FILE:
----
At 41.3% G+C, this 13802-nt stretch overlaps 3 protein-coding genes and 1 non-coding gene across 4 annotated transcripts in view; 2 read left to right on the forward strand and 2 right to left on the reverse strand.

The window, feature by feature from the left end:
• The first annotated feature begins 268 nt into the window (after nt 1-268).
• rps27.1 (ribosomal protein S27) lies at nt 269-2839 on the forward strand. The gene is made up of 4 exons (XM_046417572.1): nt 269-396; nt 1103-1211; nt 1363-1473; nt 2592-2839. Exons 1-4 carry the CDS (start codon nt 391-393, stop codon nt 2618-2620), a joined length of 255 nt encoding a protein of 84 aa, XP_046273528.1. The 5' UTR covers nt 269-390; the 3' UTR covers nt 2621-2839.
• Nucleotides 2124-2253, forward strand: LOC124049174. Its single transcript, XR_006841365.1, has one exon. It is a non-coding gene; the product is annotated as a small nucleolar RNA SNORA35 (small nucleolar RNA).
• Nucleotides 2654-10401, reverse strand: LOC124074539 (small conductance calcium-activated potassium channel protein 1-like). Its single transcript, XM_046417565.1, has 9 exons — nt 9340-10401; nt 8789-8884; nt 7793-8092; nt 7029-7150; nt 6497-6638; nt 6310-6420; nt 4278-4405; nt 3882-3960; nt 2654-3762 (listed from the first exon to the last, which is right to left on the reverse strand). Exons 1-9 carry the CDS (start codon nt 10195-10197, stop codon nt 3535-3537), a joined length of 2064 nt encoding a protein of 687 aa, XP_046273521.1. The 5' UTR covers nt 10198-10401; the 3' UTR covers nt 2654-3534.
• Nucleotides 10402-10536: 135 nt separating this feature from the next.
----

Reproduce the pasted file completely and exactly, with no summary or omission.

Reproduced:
At 41.3% G+C, this 13802-nt stretch overlaps 3 protein-coding genes and 1 non-coding gene across 4 annotated transcripts in view; 2 read left to right on the forward strand and 2 right to left on the reverse strand.

The window, feature by feature from the left end:
• The first annotated feature begins 268 nt into the window (after nt 1-268).
• rps27.1 (ribosomal protein S27) lies at nt 269-2839 on the forward strand. The gene is made up of 4 exons (XM_046417572.1): nt 269-396; nt 1103-1211; nt 1363-1473; nt 2592-2839. Exons 1-4 carry the CDS (start codon nt 391-393, stop codon nt 2618-2620), a joined length of 255 nt encoding a protein of 84 aa, XP_046273528.1. The 5' UTR covers nt 269-390; the 3' UTR covers nt 2621-2839.
• Nucleotides 2124-2253, forward strand: LOC124049174. Its single transcript, XR_006841365.1, has one exon. It is a non-coding gene; the product is annotated as a small nucleolar RNA SNORA35 (small nucleolar RNA).
• Nucleotides 2654-10401, reverse strand: LOC124074539 (small conductance calcium-activated potassium channel protein 1-like). Its single transcript, XM_046417565.1, has 9 exons — nt 9340-10401; nt 8789-8884; nt 7793-8092; nt 7029-7150; nt 6497-6638; nt 6310-6420; nt 4278-4405; nt 3882-3960; nt 2654-3762 (listed from the first exon to the last, which is right to left on the reverse strand). Exons 1-9 carry the CDS (start codon nt 10195-10197, stop codon nt 3535-3537), a joined length of 2064 nt encoding a protein of 687 aa, XP_046273521.1. The 5' UTR covers nt 10198-10401; the 3' UTR covers nt 2654-3534.
• Nucleotides 10402-10536: 135 nt separating this feature from the next.